The Spirit raises our hearts to heaven, guides the steps of the weak, and brings to perfection those who are making progress. He enlightens those who have been cleansed from every stain of sin and makes them spiritual by communion with himself. As clear, transparent substances become very bright when sunlight falls on them and shine with a new radiance, so also souls in whom the Spirit shines become spiritual themselves and a source of grace for others. Through the Spirit we become citizens of heaven, we enter into eternal happiness, and abide in God. Through the Spirit we acquire a likeness to God; indeed, we attain what is beyond our most sublime aspirations: to become God by participation (cf. 2 Peter 1:4). — St. Basil the Great
Three years ago, my private retreat director confronted me on my fear of new situations that challenged me to step outside of my comfort zone. As I presented to him my standard approach to such challenges — I’m planning my escape routes — he said,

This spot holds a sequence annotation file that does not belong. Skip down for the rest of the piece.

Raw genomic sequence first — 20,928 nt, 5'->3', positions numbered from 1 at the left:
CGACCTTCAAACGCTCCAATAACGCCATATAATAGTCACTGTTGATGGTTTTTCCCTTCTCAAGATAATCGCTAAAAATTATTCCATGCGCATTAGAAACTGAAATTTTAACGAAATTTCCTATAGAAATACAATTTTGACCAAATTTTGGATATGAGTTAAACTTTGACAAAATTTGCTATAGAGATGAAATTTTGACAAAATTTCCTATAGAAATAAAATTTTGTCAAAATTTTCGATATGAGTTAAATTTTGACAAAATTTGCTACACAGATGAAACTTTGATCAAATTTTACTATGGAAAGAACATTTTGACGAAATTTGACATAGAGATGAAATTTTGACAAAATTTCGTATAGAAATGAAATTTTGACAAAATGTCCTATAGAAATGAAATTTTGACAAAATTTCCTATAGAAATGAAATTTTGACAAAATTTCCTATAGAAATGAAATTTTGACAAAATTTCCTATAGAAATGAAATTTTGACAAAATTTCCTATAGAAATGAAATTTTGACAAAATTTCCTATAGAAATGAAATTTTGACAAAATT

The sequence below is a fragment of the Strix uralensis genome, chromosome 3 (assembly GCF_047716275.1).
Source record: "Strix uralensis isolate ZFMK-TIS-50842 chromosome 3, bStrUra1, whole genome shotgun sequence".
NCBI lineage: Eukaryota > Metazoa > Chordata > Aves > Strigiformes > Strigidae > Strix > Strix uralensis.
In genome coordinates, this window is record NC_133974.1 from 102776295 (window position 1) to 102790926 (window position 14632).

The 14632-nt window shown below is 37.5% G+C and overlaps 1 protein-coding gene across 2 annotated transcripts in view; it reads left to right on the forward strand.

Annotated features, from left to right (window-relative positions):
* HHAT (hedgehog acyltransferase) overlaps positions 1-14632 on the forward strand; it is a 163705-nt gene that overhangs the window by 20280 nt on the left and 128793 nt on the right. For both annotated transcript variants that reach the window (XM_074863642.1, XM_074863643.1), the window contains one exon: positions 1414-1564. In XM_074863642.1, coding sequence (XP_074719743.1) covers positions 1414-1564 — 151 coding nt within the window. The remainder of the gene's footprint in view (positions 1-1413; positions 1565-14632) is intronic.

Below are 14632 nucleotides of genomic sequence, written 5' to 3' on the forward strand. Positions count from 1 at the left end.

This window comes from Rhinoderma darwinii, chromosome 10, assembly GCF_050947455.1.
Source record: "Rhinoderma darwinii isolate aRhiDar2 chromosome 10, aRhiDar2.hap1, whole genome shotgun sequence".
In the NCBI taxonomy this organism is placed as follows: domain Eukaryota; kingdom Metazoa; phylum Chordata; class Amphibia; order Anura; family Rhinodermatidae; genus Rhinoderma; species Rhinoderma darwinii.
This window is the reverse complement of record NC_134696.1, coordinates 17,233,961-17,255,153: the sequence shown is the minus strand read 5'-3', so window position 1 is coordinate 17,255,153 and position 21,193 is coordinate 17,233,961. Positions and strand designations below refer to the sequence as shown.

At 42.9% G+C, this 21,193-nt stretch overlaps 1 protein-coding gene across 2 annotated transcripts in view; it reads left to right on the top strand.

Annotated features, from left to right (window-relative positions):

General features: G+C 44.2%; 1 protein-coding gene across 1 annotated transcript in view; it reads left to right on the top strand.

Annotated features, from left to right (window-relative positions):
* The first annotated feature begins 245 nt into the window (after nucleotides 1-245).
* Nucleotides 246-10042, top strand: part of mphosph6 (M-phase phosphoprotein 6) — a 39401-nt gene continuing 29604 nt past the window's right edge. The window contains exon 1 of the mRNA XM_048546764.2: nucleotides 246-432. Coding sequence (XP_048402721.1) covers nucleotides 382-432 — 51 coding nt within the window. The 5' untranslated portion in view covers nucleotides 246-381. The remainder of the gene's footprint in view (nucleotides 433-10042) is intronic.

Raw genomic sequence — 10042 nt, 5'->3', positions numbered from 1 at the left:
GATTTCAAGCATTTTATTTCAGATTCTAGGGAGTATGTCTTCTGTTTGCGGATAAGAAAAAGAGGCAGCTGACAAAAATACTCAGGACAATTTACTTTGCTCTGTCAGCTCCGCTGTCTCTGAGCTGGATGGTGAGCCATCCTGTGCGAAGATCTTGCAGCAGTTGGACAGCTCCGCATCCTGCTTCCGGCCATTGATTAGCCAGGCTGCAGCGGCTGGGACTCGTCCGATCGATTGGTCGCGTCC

You see, that’s your problem. You try to white-knuckle everything. Typical American middle-aged white male who thinks sheer will-power, stoic indifference, an ethic of self-reliance will get him through everything. But that’s got nothing to do with holiness. If God’s not invited into your fears and weaknesses, if God’s not sought before every decision, but only asked to bless you after you’ve made your decision or weathered the pain, what’s that? That’s you as god. A God who’s only asked to bless what your self-reliant self decides is not the God of the Cross, but the god of your ego. Next time you walk into a new situation, a new place, a new office space, a new home, I want you to stop and remember that the Holy Spirit is already there. He already has a plan for you to navigate the fears, the unknown, the chaos. He’s overloaded with graces to dispense if you ask Him for them at the beginning, middle and end. Every morning when you wake up I want you to say, right away: “Holy Spirit, before I begin my day: what do you want from me?” Ask, sit tight, then listen long enough to receive His grace. He’s in no rush, and when we show Him we aren’t in a rush, He’s generous. If He sees we’re impatient and restless, ready to move on to other things and we quit after a few moments, He will withhold His richer graces and wait. Wait until the pain and exhaustion drops you to your knees. Then you’ll be ready to wait and receive, because you’ll know you’ve got nothing. Sad, but it’s the usual way he has to work. But really, remember, you always have nothing. You depend on Him for everything, and the times you acknowledge that He gets a free hand to act. Wait every morning in silence to receive from Him. Let’s say 15 minutes. Don’t listen for a voice, but look to be spoken into. He infallibly communicates to every trusting, waiting soul. But it’s usually so deep and subtle that it’s imperceptible. Stop and listen to Him, dispose yourself by waiting like a silent fiat, a “let it be,” and He will secretly communicate to your soul all that He wishes. Its effects will spill out during the day, mostly when you’re not aware.